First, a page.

Dizeani Allison Madueke
By Omon-Julius Onabu
Nigeria today is no doubt engrossed in the effort to transform the country’s economy in various facets. However, one striking feature of the transformation process relates to the insistence by the Federal Government that multinational operators in the oil and gas industry adhere strictly to the guidelines on the Nigerian content policy. There seems to be a general agreement among industry watchers that what makes the Nigerian Content Act particularly auspicious is the fact that it has streamlined the pattern that policies and activities in the oil and gas sector of the economy should take. The Act, which was duly signed on April 22, 2010 by President Goodluck Jonathan as the Nigerian Oil and Gas Industry Development Act 2010, has been widely acclaimed for opening the doors for more active participation of Nigerian entrepreneurs even in the downstream sector of the industry.
There is no doubt that LEE Engineering Company has continued to play a key role,even among globally acknowledged operators in the downstream sector of the Nigerian industry. In recent past, LEE Engineering Company had witnessed two landmark events that definitely signpost its consolidation on years of concerted efforts to make an eloquent statement for greater indigenous involvement in the mainstream of the oil and gas industry in Nigeria , especially in the upstream sector.
Some time last year, the company signed a performance enhancement agreement with Shell Petroleum Development Company (SPDC) Nigeria Joint Venture. The Managing Director/Chief Executive Officer of LEE Engineering and Construction Company, Chief Leemon Ikpea, and the Managing Director/Chairman of SPDC, Mr. Mutiu Sunmonu signed the landmark agreement on behalf of their respective companies. “Our focus is on helping to increase the capacity of Nigerians and Nigerian companies in a range of oil and gas industry activities; from design and engineering, to exploration and drilling,” Sunmonu said on SPDC’s commitment to collaboration with the Federal Government towards ensuring increased indigenous participation in the oil and gas industry.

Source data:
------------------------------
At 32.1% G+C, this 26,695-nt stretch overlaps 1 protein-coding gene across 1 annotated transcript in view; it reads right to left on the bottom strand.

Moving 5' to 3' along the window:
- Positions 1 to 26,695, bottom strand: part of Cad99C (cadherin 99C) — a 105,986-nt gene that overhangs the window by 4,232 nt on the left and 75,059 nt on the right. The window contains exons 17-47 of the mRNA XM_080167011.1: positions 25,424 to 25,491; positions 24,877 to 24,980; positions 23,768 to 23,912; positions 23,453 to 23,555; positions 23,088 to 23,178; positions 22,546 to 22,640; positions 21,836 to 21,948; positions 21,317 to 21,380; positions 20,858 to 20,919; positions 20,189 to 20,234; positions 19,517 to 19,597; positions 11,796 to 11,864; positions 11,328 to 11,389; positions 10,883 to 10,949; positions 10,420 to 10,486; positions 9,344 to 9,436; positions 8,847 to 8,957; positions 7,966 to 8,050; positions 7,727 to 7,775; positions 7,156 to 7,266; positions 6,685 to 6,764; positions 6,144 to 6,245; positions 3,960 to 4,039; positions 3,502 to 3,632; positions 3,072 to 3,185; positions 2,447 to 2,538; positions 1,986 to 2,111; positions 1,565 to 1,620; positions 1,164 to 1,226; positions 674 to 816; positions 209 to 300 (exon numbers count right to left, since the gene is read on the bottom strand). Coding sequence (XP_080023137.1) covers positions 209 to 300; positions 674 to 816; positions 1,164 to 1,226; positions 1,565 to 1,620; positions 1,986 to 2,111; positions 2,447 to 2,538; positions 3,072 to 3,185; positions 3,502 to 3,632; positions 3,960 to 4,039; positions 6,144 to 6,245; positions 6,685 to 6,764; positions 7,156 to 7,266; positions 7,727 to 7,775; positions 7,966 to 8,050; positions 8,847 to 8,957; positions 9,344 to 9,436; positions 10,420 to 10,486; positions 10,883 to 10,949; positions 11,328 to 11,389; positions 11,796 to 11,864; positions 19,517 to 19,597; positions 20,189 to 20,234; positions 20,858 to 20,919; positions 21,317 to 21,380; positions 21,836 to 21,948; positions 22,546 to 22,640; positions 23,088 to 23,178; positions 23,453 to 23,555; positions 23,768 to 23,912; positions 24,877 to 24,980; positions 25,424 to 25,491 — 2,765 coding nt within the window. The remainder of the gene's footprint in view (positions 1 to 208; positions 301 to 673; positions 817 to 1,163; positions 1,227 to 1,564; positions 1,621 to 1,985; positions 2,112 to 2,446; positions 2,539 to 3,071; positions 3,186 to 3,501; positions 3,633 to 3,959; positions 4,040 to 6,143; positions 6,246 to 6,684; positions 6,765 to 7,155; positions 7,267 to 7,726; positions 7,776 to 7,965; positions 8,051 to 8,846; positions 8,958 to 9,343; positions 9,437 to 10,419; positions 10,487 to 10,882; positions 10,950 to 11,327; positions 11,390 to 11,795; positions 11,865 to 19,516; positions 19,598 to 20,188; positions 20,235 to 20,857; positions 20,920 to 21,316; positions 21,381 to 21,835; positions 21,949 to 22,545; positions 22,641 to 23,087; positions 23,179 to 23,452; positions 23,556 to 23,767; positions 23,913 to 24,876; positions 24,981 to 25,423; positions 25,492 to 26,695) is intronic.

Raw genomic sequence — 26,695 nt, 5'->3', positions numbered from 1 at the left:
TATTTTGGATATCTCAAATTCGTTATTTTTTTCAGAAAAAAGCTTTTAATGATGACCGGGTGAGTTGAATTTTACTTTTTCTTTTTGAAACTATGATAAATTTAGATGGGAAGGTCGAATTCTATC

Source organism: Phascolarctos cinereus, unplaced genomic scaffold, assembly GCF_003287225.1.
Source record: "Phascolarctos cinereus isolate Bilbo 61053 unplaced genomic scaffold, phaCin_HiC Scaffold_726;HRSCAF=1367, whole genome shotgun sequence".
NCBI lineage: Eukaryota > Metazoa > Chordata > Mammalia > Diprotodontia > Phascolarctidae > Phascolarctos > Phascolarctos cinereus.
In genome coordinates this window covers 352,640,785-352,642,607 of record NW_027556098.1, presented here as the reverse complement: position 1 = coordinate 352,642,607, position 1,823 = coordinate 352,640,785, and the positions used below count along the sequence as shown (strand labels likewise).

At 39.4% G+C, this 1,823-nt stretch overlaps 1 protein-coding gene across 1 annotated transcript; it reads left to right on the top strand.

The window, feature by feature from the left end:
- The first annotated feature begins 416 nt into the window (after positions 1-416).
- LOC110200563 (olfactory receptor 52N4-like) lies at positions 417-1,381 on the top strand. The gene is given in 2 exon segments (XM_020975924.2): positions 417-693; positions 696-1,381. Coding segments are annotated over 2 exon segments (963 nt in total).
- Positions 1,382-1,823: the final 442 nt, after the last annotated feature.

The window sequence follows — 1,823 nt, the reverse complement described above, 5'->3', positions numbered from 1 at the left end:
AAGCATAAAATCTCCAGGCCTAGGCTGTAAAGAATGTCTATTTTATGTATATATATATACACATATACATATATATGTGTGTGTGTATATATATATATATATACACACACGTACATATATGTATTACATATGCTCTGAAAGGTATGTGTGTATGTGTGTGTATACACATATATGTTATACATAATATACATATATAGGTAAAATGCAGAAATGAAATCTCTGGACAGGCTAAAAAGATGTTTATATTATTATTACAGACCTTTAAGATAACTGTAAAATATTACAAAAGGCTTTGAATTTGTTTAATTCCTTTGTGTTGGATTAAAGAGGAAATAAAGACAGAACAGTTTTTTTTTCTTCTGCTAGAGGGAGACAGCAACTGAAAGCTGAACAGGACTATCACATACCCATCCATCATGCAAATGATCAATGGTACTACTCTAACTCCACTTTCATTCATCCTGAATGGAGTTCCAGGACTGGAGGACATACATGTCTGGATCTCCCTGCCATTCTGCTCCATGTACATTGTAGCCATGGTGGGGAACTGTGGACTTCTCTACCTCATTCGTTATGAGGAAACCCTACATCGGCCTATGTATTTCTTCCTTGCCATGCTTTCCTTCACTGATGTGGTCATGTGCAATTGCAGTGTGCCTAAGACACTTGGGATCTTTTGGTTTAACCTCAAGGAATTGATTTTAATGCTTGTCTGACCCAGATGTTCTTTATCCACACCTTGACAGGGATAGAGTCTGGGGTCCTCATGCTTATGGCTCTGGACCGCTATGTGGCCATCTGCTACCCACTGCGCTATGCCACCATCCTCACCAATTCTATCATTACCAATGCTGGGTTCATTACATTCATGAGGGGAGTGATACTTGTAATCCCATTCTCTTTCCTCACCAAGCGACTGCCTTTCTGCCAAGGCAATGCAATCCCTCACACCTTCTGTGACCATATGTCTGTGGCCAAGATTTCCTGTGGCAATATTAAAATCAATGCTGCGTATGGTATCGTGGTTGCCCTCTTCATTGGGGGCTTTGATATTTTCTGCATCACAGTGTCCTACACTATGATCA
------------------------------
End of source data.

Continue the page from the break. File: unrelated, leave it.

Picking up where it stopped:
The Group Managing Director (GMD) Nigerian National Petroleum Corporation (NNPC), Mr Andy Yakubu witnessed the signing of the contract at Utorogu Gas Plant in Ughelli South Local Government Area of Delta State.
The Utorogu gas facility, which is easily the nation’s most comprehensive gas exploration and production system, is currently involved in a huge expansion project – tagged NAG2 Plant – expected to add some 150 million metric standard cubic feet per day (MMscf/d) to the plant’s output. The old Utorogu plant, which was inaugurated on January 17, 1986, has an average capacity of 250 MMscf/d of gas; and, is the main base of the West Africa Gas Project (WAGP).
The performance improvement works of Utorogu Gas Plant (NAG1) is being undertaken by LEE Engineering. Against this background, coupled with the minister’s virtual vote of confidence on the pace-setting performance of the company on several past and ongoing projects across the country, THISDAY spoke with the company’s helmsman in Warri on these landmarks including the performance improvement contract the company signed with the SPDC. Ikpea said that his company’s management felt highly motivated because it was a demonstration of SPDC’s implicit confidence in the competence of LEE Engineering Company. According to Ikpea, the company considers the Performance Improvement Contract as interesting and important although it was based on its “track record of performance at the highest level of international best practices.”